Monday, June 29, 2009

Mixed leaves and soft cheese

I can find a salad of mixed leaves, no matter how varied they are and no matter how flavoursome the dressing, rather drab to eat. There is a monotonous, leafy chewiness to it. Mixing in a soft or softish cheese, though, transforms it into something much more beguiling. Goats cheeses work particularly well. Cream cheese works fine too.

The salad above would have been even nicer with some toasted pine nuts. As it was, it contained an organic salad bag, one dstsp of white wine vinegar, a little salt, two dstsps of olive oil (you don't need more, because of the creaminess of the cheese), and about 150g of Philadelphia. As you toss the salad, the cheese breaks up and coats the leaves.

Monday, June 22, 2009

Chicken, potatoes, garlic, rosemary and lemon

This has been the best year for Jersey Royals I can remember in a long time. The potatoes are earthily flavoursome, and have a pleasing, waxy consistency. Buy them while you can. In a few weeks, many greengrocers will no longer have them, as the supermarkets hog the supplies.

Last night, we had chicken pieces roasted on a bed of sliced Jerseys, with rosemary, a whole head of garlic, and a quartered lemon. I sliced the Jerseys lengthways, about 50mm thick, and put them into a bowl of water. I rubbed them gently, to try to get rid of as much surface starch as possible. Even then, they can stick to the roasting tin; but it would be a shame to boil them first, losing more flavour.

I tossed the potatoes with olive oil, layered them in the tin, and scattered the rosemary, a whole head of garlic cloves, and the quartered lemon on top. (I did not squeeze the lemon - the acidity would have hindered the softening of the potatoes.) I rubbed a little oil over the chicken pieces, salted them, and placed them on top. I placed the tin in the oven for an hour and a quarter, turning the potatoes half way through.

We ate it with a garlic mayonnaise. Rather than use pungent, raw garlic, I removed one of the roasted cloves from the oven, and mashed that with my egg yolk and mustard.

Monday, June 15, 2009

Pot-roasted lamb shoulder

I once believed that the way to preserve tenderness in meat was not, as many people believed, to surround it in water or steam, but to roast it at a low temperature. I have since discovered that the temperature of my oven, at its lowest setting, is higher than the temperature inside a heavy casserole placed in the oven. This lamb fell off the bone. Serves 4.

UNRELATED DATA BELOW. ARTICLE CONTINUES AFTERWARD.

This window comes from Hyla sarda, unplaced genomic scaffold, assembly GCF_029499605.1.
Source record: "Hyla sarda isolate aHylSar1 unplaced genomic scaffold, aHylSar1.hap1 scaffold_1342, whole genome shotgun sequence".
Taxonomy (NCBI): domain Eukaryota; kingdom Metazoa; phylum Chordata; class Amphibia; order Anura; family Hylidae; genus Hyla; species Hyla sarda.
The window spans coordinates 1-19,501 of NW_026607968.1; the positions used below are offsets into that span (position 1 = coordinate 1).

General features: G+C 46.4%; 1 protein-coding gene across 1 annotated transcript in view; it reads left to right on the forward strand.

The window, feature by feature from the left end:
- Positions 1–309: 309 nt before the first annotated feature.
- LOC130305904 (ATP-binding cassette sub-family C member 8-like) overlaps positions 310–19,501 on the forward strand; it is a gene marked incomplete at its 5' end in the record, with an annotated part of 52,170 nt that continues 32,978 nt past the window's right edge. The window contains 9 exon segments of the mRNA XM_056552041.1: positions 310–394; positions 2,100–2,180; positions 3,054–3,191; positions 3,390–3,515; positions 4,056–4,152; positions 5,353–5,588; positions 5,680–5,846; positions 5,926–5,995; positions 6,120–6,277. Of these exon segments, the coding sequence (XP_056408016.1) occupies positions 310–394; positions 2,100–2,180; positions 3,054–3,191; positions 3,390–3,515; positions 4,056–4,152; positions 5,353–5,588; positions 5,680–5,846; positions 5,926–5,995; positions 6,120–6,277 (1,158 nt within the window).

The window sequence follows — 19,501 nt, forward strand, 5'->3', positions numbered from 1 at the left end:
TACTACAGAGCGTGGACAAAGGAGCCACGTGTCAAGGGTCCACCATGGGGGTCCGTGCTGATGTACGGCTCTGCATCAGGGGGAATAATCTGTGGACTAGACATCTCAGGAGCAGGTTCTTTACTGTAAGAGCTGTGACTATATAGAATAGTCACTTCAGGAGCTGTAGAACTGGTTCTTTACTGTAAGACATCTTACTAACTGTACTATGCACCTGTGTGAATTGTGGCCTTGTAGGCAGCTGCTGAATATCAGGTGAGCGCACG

1 half-shoulder of lamb
1tbsp sunflower oil
2tbsp white wine (or red wine) vinegar
1 head of garlic, separated into cloves
1 large onion, cut into chunks
1 large carrot, peeled and cut into chunks
1 sprig rosemary
2 bay leaves

In a heavy casserole, warm the oil over a medium heat. Put in the lamb, salted, browning it on all the sides it will rest on. The pan will get very hot; the trick is to turn down the heat if the oil threatens to burn, while still getting the meat to brown.

Pour in the vinegar, which may splutter and evaporate almost immediately. Tip in the garlic, onion, carrot, and herbs. Cover, and place in a gas mark S/130C oven, for three and a half to four hours.

Check on the progress from time to time. You want a very gentle simmer, and you may find that this low heat does not achieve it, at least at first. My smaller Le Creuset pan will respond to gas mark S; my larger one takes ages to warm up, and may require a gas mark 2/150C setting to achieve the same effect. You have to learn how your oven and equipment behave through trial and error.

Remove the lamb from the casserole on to a chopping board. Tip the vegetables and sauce, of which there may be a fair amount, through a sieve into a saucepan. Return the lamb to the casserole, cover it again, and return it to the oven. Squeeze the garlic from the husks into the sauce; discard the other vegetables. Simmer the sauce until you have a consistency and concentration of flavour you like. Check the seasoning.

Monday, June 08, 2009

Spaghetti and tuna

I noticed a recipe for linguine and crab in the Guardian a few weeks ago. Fancying something similar, but having neither crab nor lemon in the house, I tried the following instead. Tinned tuna does not respond well to heating: allow it simply to warm through with the hot spring onions and garlic in a covered pan. Serves 2.

250g spaghetti, spaghettini, or linguine
2tbsp olive oil
4 spring onions, sliced
1 clove garlic, chopped
1 or more dried red chilli (to taste), whizzed
1 tin tuna flakes (in spring water, preferably)
A few splashes of soy sauce
Grated zest of 1 orange
Handful parsley, chopped

Put a large pot of water on to boil. Salt it, and add the spaghetti, allowing it to fold in to the water as it softens. Keep it cooking at a lively simmer.

In a heavy pan and over a gentle flame, soften the spring onions, garlic, and chilli in the oil, for about three minutes. Turn off the heat, and stir in the tuna, soy, orange zest, and parsley. Cover the pan until the pasta is ready.

When the pasta is al dente, drain it, and tip it into the tuna mixture. Stir it through.